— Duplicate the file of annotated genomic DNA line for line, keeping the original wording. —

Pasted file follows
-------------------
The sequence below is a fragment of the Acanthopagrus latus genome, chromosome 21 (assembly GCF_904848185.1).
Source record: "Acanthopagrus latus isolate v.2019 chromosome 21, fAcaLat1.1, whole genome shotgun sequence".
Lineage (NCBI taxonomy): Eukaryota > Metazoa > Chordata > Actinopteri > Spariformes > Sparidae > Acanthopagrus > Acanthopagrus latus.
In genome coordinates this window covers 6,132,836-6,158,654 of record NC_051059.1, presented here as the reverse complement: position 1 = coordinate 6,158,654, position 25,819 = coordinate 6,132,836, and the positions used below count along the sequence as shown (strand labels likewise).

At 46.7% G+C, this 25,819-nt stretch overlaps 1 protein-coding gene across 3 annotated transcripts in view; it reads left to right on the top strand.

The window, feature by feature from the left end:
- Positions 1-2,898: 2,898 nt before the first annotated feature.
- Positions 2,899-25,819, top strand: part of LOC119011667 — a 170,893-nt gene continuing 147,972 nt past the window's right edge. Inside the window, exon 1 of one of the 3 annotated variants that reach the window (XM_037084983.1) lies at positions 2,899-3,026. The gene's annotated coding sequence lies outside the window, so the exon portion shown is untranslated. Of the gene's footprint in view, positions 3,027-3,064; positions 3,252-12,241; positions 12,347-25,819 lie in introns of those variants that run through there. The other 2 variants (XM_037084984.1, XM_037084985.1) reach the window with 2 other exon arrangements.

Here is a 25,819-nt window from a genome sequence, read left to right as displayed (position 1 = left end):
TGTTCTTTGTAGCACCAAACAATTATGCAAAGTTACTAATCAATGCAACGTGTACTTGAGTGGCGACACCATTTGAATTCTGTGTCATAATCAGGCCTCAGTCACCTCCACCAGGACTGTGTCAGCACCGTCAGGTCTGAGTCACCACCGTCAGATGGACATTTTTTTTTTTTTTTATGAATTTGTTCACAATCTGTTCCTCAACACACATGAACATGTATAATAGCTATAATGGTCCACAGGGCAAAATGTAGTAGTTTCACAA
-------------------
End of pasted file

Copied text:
The sequence below is a fragment of the Acanthopagrus latus genome, chromosome 21 (assembly GCF_904848185.1).
Source record: "Acanthopagrus latus isolate v.2019 chromosome 21, fAcaLat1.1, whole genome shotgun sequence".
Lineage (NCBI taxonomy): Eukaryota > Metazoa > Chordata > Actinopteri > Spariformes > Sparidae > Acanthopagrus > Acanthopagrus latus.
In genome coordinates this window covers 6,132,836-6,158,654 of record NC_051059.1, presented here as the reverse complement: position 1 = coordinate 6,158,654, position 25,819 = coordinate 6,132,836, and the positions used below count along the sequence as shown (strand labels likewise).

At 46.7% G+C, this 25,819-nt stretch overlaps 1 protein-coding gene across 3 annotated transcripts in view; it reads left to right on the top strand.

The window, feature by feature from the left end:
- Positions 1-2,898: 2,898 nt before the first annotated feature.
- Positions 2,899-25,819, top strand: part of LOC119011667 — a 170,893-nt gene continuing 147,972 nt past the window's right edge. Inside the window, exon 1 of one of the 3 annotated variants that reach the window (XM_037084983.1) lies at positions 2,899-3,026. The gene's annotated coding sequence lies outside the window, so the exon portion shown is untranslated. Of the gene's footprint in view, positions 3,027-3,064; positions 3,252-12,241; positions 12,347-25,819 lie in introns of those variants that run through there. The other 2 variants (XM_037084984.1, XM_037084985.1) reach the window with 2 other exon arrangements.

Here is a 25,819-nt window from a genome sequence, read left to right as displayed (position 1 = left end):
TGTTCTTTGTAGCACCAAACAATTATGCAAAGTTACTAATCAATGCAACGTGTACTTGAGTGGCGACACCATTTGAATTCTGTGTCATAATCAGGCCTCAGTCACCTCCACCAGGACTGTGTCAGCACCGTCAGGTCTGAGTCACCACCGTCAGATGGACATTTTTTTTTTTTTTTATGAATTTGTTCACAATCTGTTCCTCAACACACATGAACATGTATAATAGCTATAATGGTCCACAGGGCAAAATGTAGTAGTTTCACAA